Freundlich's C++ toolkit
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Installation and Usage



You need the following dependencies to build fcppt:

The following dependencies are optional:

Tested Platforms

The following platforms are tested by us:

  • gcc-14.1 (Gentoo Linux and MinGW)
  • clang-18.1.8 (Gentoo Linux)
  • VC++-14.40 (Visual Studio 2022)

fcppt needs a C++20-conforming compiler.


The source code and releases are available on Github.

Gentoo ebuilds are available in Freundlich's overlay.

Building and Installation

fcppt uses CMake as its build system, so the standard CMake procedure to build a project applies: First, download and extract the tarball or clone the git repository. Create a new directory that will be used as build directory, which we refer to as $build. Change directory into $build. Assuming fcppt is in $fcpptpath, call

cmake $fcpptpath

and pass all relevant arguments, e.g. -G Ninja, to CMake.

Several CMake options are available:

  • ENABLE_BOOST: Whether to build fcppt.boost. Boost is required for this. Take a look at CMake's FindBoost.cmake to see how to specify where to find Boost.
  • ENABLE_CATCH: Whether to build fcppt.catch. Catch-3 is required for this.
  • ENABLE_EXAMPLES: Whether to build fcppt's examples. This is probably something you want to turn off when you install fcppt only.
  • ENABLE_TEST: Whether to build fcppt's tests. Catch-3 and ENABLE_CATCH are required for this.
  • ENABLE_DOC: Whether to build fcppt's documentation. Doxygen is required for this. Take a look at CMake's FindDoxygen.cmake on how to specify which Doxygen installation to use.
  • ENABLE_SHARED: Build shared libraries. This defaults to on.
  • ENABLE_STATIC: Build static libraries. This defaults to off.
  • ENABLE_THREADS: Enables thread-support in fcppt.log. This defaults to on.

You need at least one of ENABLE_SHARED or ENABLE_STATIC.

fcppt does not need to be installed in order to be used. After fcppt has been built you can directly use it from its source directory. If you want to install don't forget to set CMAKE_INSTALL_PREFIX.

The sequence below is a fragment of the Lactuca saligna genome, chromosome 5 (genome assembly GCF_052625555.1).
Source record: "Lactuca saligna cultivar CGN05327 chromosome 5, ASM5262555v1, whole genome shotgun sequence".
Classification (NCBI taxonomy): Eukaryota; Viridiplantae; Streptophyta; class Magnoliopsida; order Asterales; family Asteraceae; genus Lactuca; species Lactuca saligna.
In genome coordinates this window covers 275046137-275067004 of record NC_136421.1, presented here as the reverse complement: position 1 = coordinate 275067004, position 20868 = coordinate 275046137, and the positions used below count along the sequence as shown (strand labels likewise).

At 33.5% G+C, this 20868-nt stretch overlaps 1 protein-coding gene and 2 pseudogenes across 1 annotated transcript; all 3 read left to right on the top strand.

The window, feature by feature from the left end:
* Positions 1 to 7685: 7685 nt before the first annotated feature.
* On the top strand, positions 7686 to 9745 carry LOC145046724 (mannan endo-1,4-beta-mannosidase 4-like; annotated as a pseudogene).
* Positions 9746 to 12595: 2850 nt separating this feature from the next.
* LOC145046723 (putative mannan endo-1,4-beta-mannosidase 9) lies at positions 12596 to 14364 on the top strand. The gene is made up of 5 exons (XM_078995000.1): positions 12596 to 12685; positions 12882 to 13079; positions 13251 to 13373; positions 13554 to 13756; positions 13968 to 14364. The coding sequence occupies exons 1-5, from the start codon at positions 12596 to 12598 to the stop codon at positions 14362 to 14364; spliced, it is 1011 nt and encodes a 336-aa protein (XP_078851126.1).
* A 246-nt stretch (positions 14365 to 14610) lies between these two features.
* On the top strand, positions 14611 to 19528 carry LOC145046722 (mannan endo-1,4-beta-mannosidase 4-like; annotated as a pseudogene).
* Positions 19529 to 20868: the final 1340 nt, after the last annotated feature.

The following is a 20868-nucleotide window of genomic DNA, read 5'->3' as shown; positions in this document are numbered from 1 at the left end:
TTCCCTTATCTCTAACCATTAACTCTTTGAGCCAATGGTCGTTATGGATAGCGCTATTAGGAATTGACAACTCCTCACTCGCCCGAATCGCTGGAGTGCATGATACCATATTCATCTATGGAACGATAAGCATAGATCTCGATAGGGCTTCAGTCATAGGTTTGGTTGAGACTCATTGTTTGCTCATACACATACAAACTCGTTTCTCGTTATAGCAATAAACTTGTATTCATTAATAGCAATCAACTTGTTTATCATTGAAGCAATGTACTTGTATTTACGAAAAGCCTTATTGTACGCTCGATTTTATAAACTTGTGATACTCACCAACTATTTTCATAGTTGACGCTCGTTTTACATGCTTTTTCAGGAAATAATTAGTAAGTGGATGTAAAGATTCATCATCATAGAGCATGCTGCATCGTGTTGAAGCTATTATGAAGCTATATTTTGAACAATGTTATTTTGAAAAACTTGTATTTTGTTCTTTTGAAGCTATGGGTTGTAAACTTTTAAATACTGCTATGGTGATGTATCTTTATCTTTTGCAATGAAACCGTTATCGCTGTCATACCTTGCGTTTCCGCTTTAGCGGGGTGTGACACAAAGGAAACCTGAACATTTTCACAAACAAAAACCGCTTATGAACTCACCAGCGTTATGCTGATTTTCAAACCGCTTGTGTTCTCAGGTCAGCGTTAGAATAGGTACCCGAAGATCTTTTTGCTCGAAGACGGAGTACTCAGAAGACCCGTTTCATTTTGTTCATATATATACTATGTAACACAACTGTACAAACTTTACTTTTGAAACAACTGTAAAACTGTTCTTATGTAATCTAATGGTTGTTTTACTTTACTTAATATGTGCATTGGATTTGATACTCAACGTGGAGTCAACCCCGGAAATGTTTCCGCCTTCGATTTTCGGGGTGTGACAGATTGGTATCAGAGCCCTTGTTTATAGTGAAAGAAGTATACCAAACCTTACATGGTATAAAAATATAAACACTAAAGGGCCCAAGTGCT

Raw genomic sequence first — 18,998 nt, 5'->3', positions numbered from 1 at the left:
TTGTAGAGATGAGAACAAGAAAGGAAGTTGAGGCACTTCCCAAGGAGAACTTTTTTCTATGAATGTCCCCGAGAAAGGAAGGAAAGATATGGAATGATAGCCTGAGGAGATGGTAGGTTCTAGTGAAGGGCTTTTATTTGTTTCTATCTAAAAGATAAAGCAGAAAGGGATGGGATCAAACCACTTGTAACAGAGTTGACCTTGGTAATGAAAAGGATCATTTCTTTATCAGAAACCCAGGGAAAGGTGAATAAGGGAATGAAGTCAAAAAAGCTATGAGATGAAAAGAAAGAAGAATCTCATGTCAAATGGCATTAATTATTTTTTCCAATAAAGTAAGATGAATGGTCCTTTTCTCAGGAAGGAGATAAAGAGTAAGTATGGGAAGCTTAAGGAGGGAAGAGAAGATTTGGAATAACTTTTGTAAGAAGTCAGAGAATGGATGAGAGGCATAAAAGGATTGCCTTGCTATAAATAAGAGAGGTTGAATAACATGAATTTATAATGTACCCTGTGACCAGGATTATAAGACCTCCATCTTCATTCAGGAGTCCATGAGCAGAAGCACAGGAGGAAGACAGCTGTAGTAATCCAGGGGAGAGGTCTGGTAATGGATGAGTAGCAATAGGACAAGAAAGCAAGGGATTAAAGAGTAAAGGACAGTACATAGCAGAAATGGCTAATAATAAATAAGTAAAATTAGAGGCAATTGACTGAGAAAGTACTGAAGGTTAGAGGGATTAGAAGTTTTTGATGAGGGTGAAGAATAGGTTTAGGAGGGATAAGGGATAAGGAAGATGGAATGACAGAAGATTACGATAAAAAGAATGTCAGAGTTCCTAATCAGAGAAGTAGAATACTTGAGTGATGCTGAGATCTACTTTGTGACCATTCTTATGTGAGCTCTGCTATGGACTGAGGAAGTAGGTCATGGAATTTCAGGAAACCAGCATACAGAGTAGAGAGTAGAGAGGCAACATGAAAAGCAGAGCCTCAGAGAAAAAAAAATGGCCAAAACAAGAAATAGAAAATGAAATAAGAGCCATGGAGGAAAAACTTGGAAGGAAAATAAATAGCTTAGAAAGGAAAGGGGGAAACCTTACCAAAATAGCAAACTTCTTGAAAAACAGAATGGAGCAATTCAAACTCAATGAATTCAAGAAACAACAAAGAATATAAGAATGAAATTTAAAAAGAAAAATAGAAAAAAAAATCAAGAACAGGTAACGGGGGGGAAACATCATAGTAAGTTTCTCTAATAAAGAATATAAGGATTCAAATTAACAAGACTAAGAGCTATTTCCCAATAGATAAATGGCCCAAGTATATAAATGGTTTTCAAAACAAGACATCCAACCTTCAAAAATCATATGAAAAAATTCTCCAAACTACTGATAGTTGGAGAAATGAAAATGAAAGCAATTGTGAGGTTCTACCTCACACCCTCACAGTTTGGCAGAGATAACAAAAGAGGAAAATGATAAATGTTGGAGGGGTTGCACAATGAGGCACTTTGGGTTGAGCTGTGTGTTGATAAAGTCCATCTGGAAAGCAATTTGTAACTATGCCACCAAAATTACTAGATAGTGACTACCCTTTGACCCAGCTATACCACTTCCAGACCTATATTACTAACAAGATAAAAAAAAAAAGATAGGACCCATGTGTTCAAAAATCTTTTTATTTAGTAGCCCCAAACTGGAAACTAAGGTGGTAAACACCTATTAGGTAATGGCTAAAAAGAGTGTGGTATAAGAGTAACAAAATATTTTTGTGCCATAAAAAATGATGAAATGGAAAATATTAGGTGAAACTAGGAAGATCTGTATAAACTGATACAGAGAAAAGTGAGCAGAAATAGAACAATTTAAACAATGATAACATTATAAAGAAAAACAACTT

Using fcppt

Modify your CMakeLists.txt

fcppt comes with an exported CMake file that defines all of fcppt's targets, which currently are boost, catch, core, filesystem, log, options and parse. The following code provides a small example in which the target mytarget links to core and log:

find_package(fcppt REQUIRED)
add_executable(mytarget main.cpp)


Linking to a specific target, e.g. ${fcppt_core_TARGET}, directly inherits all includes directories and build flags as needed. If you only use headers from a specific target, e.g. fcppt core, you can link to its interface library instead:


fcppt.boost, fcppt.catch and fcppt.parse only provide interface targets.

Interfaces are CMake targets that do not include a library to link to but, as with regular targets, provide include directories and build flags.

If fcppt has not been installed in a location already recognized by CMake, you will have to specify additional parameters depending on where fcppt is located:

Using fcppt from the build directory

If you don't install fcppt, you should specify fcppt's build config directory using -D fcppt_DIR=${fcppt_build_dir}/config, where fcppt_build_dir points to fcppt's build directory.

Using fcppt from an installation

If fcppt is installed, fcppt's config is installed to INSTALL_CMAKECONFIG_DIR (which is usually /usr/lib/cmake), where CMake should be able to find it when find_package(fcppt) is used. Otherwise, you have to specify fcppt_DIR manually.

Static and shared builds

fcppt can be built as a static or shared library, which is controlled by ENABLE_STATIC and ENABLE_SHARED, respectively. If you intend to use fcppt as a static library you need to set fcppt_USE_STATIC_LIBS=ON before you call find_package(fcppt). For example, fcppt_core_TARGET will then point to fcppt_core_static instead of fcppt_core.